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Symposium Clinician Profile: Gordon Young

Note: This is the first in a five part series highlighting the clinicians who will present at this summer’s NorCal Premier Soccer Coaching Symposium. Coaches can sign up for the event, which takes place June 7-9 at the Oakland Roots training facility, by clicking here.

For those involved with coaching in Northern California, Gordon Young is no stranger, having presented at several different coaching education opportunities hosted by NorCal Premier Soccer over the past decade.

This summer, the former Latvia Men’s National Team and Dundee United assistant head coach, Motherwell F.C Academy Director and  Sheffield United International Academy Manager, returns to the area with a fresh take on how coaches can provide a difference given all the challenges that have popped in the past few years.

“In the last couple of years, because of the pandemic and the amount of webinars and Zoom calls that we’ve all been on, we need a reset in what we do as coaches to develop players regardless of their age,” Young said. “We’ve got a responsibility that we’ve gone away from, which is the ability to deliver on the grass, to set the standards of how we operate individually and how that translates to the audience we’re tasked with improving.

“Our job is to take players to a level that they can’t take themselves.”

While his past lessons have covered a variety of different topics that Young has learned in multiple decades of coaching at the highest levels and in the youth game, the UEFA Pro License coach will focus on the idea of creating club wide signature practices.

The idea behind a signature practice, a rough session plan that different coaches can use for all age groups, is to establish said practice as a constant, making the players and their level the variable.

Essentially, through the structure of these signature practices, coaches should be able to better evaluate players regardless of their age or gender.

“We’re coming off of a three or four year spell where everyone has been online and away from the grass so how do we gauge the level we’re delivering with the individual player and team performances?” Young said. “If we have signature practices that everyone at the club is aware of, that are age and stage specific, we can more easily evaluate what level everyone is at.”

“For example, if we have 50 coaches at a club, working in eight or nine different age groups, and everyone’s doing their own thing, then how can we easily understand what level our players are at?” Young added. “However, if we have standardized practices or signature drills, an academy director or coach can pop into a session at any time and immediately see the level.”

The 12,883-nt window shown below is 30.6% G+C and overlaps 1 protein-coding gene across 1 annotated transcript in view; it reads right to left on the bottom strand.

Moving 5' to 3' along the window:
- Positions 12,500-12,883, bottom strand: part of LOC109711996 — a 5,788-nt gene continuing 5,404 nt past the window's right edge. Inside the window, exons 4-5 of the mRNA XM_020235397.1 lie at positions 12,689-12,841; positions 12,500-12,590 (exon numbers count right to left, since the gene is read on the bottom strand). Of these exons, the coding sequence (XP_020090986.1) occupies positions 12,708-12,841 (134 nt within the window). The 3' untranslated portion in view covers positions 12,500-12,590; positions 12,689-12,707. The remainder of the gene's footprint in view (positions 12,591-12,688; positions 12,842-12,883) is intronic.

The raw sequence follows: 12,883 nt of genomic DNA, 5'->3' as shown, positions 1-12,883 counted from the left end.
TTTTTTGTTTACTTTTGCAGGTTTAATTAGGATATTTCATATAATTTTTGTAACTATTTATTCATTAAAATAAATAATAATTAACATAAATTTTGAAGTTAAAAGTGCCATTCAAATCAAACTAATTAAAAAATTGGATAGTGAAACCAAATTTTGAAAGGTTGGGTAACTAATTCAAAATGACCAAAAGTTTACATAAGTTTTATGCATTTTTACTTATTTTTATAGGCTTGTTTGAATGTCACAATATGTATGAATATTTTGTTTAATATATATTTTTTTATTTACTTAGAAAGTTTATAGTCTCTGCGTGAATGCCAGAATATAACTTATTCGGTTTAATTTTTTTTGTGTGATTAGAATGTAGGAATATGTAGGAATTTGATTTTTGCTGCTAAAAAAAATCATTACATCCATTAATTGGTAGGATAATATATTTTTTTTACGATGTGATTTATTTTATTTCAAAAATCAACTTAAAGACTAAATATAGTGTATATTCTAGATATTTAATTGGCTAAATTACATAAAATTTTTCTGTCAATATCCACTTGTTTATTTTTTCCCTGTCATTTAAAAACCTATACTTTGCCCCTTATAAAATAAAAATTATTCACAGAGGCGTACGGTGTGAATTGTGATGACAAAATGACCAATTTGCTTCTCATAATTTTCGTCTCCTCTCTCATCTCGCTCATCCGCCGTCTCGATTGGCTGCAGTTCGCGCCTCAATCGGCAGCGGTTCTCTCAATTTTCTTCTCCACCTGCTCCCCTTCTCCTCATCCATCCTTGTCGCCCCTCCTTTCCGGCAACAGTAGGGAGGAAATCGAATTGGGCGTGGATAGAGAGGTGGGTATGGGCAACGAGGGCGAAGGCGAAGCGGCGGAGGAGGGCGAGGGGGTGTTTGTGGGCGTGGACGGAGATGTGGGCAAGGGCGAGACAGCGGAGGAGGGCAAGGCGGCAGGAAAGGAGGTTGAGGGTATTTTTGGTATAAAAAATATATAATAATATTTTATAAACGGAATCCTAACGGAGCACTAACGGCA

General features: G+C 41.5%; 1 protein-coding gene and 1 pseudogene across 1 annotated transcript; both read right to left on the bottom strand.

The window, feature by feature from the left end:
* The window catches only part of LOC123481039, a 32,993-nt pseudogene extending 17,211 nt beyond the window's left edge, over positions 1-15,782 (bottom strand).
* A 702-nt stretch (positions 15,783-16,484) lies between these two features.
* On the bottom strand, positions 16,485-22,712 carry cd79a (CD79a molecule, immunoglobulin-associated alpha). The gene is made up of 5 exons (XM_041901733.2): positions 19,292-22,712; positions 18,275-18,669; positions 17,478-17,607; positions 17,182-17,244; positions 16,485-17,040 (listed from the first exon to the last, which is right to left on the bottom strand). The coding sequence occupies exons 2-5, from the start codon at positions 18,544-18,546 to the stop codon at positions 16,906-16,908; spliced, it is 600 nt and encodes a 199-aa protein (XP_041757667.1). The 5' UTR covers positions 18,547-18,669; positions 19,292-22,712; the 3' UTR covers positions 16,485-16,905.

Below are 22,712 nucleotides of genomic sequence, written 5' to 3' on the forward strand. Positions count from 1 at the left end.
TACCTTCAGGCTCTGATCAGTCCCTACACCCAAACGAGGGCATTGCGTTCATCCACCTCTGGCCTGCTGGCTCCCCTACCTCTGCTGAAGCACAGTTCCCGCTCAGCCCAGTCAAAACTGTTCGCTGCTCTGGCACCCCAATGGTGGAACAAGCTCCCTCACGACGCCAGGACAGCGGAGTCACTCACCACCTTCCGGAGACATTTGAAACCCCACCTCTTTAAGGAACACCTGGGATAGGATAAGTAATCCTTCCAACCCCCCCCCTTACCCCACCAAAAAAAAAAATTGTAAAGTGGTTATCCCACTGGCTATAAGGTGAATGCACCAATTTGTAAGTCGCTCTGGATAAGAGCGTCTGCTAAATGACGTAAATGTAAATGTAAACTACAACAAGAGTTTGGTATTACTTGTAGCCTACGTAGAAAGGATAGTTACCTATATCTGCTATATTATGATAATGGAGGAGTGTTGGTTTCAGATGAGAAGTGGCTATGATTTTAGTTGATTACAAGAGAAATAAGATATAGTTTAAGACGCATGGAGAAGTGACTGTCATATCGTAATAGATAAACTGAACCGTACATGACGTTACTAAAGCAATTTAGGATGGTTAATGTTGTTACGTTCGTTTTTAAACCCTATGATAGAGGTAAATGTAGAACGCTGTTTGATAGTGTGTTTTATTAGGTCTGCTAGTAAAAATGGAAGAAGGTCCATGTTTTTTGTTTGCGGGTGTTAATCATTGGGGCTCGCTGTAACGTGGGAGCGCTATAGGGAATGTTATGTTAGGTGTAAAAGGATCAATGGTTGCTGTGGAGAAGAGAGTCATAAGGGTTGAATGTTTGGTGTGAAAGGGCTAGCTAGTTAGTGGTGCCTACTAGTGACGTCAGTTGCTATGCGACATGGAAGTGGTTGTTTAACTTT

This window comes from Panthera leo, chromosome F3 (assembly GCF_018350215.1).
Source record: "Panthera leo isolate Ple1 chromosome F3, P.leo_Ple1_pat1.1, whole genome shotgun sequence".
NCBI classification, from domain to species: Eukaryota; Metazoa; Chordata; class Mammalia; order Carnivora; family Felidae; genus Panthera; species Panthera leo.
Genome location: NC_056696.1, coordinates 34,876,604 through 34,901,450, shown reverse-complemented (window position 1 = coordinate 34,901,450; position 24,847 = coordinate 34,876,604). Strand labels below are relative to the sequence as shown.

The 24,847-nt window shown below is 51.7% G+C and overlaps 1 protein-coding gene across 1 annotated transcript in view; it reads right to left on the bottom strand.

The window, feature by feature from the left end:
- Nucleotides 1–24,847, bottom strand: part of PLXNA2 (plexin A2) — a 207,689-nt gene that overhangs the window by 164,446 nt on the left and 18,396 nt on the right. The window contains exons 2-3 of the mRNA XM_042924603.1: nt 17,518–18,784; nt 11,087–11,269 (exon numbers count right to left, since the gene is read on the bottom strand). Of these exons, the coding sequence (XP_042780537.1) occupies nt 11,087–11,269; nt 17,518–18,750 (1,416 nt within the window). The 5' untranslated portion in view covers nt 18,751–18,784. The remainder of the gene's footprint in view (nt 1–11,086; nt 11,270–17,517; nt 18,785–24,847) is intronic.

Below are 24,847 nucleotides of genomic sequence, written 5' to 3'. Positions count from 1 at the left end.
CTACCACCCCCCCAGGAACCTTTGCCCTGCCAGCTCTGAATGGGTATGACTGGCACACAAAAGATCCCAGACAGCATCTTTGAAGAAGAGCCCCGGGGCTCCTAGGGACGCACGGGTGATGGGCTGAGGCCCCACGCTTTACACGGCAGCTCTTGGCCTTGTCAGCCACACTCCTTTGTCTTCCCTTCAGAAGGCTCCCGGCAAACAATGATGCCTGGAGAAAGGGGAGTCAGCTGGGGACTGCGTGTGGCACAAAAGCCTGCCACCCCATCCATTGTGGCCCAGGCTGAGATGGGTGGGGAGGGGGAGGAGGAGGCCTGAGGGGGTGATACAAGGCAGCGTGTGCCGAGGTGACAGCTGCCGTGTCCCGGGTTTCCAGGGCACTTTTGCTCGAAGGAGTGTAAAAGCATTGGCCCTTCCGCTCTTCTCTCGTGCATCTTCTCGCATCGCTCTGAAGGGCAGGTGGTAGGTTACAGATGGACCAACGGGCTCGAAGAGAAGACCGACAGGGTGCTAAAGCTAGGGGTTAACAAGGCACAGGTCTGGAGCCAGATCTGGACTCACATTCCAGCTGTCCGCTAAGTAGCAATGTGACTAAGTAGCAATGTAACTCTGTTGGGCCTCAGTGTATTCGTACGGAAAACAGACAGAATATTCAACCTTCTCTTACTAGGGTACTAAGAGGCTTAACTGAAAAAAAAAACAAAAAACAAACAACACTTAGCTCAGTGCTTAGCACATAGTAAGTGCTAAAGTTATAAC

According to Young, the origins of this idea harken all the way back to one of his first jobs, as a U19 coach for Motherwell.

During that year, every single session Young ran was different as he wanted to keep the players engaged and provide as much information as possible throughout the year.

“When I debriefed at the end of the year, I calculated that because I was doing a different drill every morning, I was losing 10-15 minutes of the session because of my explanation,” he said. “If I multiplied that for the whole year, I lost a week’s worth of coaching. From then on, that was 20 years ago, I started to look at signature practices that could be universal, but by doing a lot of similar practices, there was less instruction time and your ability to gauge how they’re doing was easier.”

With this lesson, and undoubtedly many more, Young is excited to make his return to the symposium after previously presenting at past editions.

“The symposium is successful because there are different clinicians coming from different scenarios,” he said. “But everything has to be relative–there’s no point in me just going there for entertainment value, it’s got to be relative. The DOC or the coaches in Walnut Creek or Fresno for example need to understand things that can help them in their day to day roles. People love to hear stories about blue ribbon coaching at the very top level, but everything presented has to be practical, it has to be information they can circulate.”